Saturday, September 01, 2007

Bold Boulder Judge Richtel hears static in Jerusalem's Peace Forest

A runners's view from Abu Tor
After a heads-up that a dynamic teacher, Judge Murray Richtel, will soon be a teaching another joint course to Israeli and Palestinian law students, Izzy Bee went cyber-sleuthing to see what's so compelling about this jurist from Boulder, Colorado.

His take on whether Israelis and Palestinians can ever learn to live together, after witnessing them learn together in the classroom, is worth sharing, particularly in the run-up to the High Holydays and Ramadan.

Static in the Peace Forest
By Judge Murray Richtel (guest post)

I have learned a lot over my nine fall semesters in Jerusalem, including the painful and difficult lessons of being a new immigrant, even on a part-time basis.
Nothing is easy. Buying stamps, going to the bank, picking up the cleaning the simplest daily task is an adventure for the newcomer. One of my best learning resources has been Reshet Gimmel, FM Radio 98.7. "Kol Muzika, Kol Muzika Israelite," (All Music, All Israeli Music) which I religiously listen to while running up and down Jerusalem's hills three or four times a week.
From its hourly five-minute news reports, I have learned to understand the weather forecast, when the Supreme Court has rendered a significant opinion or, during the years when there were never-ending terrorist attacks, how many people had been killed, how many injured and how seriously. It took me awhile, actually several years, to learn that my favorite song was in fact a commercial for a sore throat medication.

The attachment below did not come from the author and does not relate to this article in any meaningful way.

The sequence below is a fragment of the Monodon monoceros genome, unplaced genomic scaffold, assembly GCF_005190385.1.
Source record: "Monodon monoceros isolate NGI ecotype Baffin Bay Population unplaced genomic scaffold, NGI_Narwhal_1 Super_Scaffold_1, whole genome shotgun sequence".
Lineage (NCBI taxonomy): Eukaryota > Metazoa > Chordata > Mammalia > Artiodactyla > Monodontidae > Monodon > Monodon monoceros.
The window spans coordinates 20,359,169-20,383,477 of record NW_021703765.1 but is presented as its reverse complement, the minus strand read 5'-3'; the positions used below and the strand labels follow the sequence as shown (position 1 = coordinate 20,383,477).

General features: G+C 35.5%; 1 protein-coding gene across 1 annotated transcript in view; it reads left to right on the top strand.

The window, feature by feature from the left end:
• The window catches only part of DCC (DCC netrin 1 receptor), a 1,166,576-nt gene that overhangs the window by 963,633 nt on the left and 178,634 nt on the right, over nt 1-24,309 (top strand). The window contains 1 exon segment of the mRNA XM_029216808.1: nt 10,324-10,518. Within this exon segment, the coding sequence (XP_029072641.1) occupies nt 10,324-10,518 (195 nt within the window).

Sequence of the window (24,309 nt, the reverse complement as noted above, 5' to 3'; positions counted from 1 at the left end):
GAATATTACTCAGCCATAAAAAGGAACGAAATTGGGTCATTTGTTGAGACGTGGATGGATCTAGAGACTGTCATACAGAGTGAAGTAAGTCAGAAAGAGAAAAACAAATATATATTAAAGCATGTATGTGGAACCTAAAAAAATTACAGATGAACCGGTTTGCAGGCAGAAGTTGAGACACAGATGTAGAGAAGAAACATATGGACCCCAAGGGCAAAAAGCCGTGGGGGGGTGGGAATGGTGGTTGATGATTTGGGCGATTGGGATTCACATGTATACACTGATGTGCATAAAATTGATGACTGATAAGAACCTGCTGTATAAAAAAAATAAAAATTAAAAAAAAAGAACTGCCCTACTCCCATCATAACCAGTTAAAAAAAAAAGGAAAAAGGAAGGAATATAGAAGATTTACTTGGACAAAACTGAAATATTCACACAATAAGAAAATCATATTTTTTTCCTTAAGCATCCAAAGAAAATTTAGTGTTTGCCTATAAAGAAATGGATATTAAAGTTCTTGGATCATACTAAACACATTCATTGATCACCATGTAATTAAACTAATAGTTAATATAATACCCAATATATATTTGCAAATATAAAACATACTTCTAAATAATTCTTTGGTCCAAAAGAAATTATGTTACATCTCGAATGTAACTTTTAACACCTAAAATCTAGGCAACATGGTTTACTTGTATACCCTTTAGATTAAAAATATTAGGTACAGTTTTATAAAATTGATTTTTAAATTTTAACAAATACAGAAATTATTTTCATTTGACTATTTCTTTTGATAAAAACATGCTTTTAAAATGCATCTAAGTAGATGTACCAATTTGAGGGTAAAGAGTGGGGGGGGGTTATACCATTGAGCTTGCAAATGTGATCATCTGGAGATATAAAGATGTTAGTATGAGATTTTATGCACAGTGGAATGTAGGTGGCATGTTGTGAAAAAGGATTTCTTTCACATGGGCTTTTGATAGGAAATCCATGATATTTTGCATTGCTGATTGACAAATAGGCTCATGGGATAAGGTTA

On those runs which in better times have taken me to Bethlehem, on occasion around the walls of the Old City, and on a regular basis from my apartment past the president's house, down the hill to the olive trees of the Valley of the Cross where tradition has it the tree used for Jesus' crucifixion was cut, up the rosemary lined path near Israel's Parliament and back home passing the Prime Minister's residence I have often reflected on what I have absorbed about the political situation here.
Last week I did just that as I set out to run to the biblical Hill of the Evil Council, another standard route. In the 20 minutes it took me to get there, I heard only Israeli music from FM 98.7. At its summit and my turnaround point, I had one of Jerusalem's best views: the Old City and the Golden Dome on Temple Mount gleamed in the morning sunlight about a mile to the north. To the east about an equal distance was a new addition to the Jerusalem landscape, the Security Fence.
As I sped up on the downward trail through the Jerusalem Peace Forest the music on FM 98.7 changed. Drawing nearer to the Arab neighborhood of Silwan and the mixed Arab-Jewish area of Abu-Tor, there was static and a mixture of Hebrew and Arabic songs. If I turned my head to the right, toward the Arab and mixed neighborhoods, the songs were no longer in Hebrew. Rather, Arabic songs drowned out FM 98.7. If I turned my head back to the left and my Jewish neigborhood, I heard the Hebrew songs loud and clear. Only when I got out of the Peace Forest and was back on Hebron Road on the home stretch did the static disappear.
As the week progressed, I couldn't get the static in the Peace Forest out of my mind. It was there when I watched Jewish Israelis walking through the streets of Jerusalem on their way to celebrate Rosh Hashanah, the Jewish New Year. The ubiquitous traffic noise and horn-honking was replaced by the quiet greeting, "Shana Tova," a Good Year, and by the ancient sound, of the ram's horn or shofar, being blown in hundreds of synagogues to acknowledge the New Year.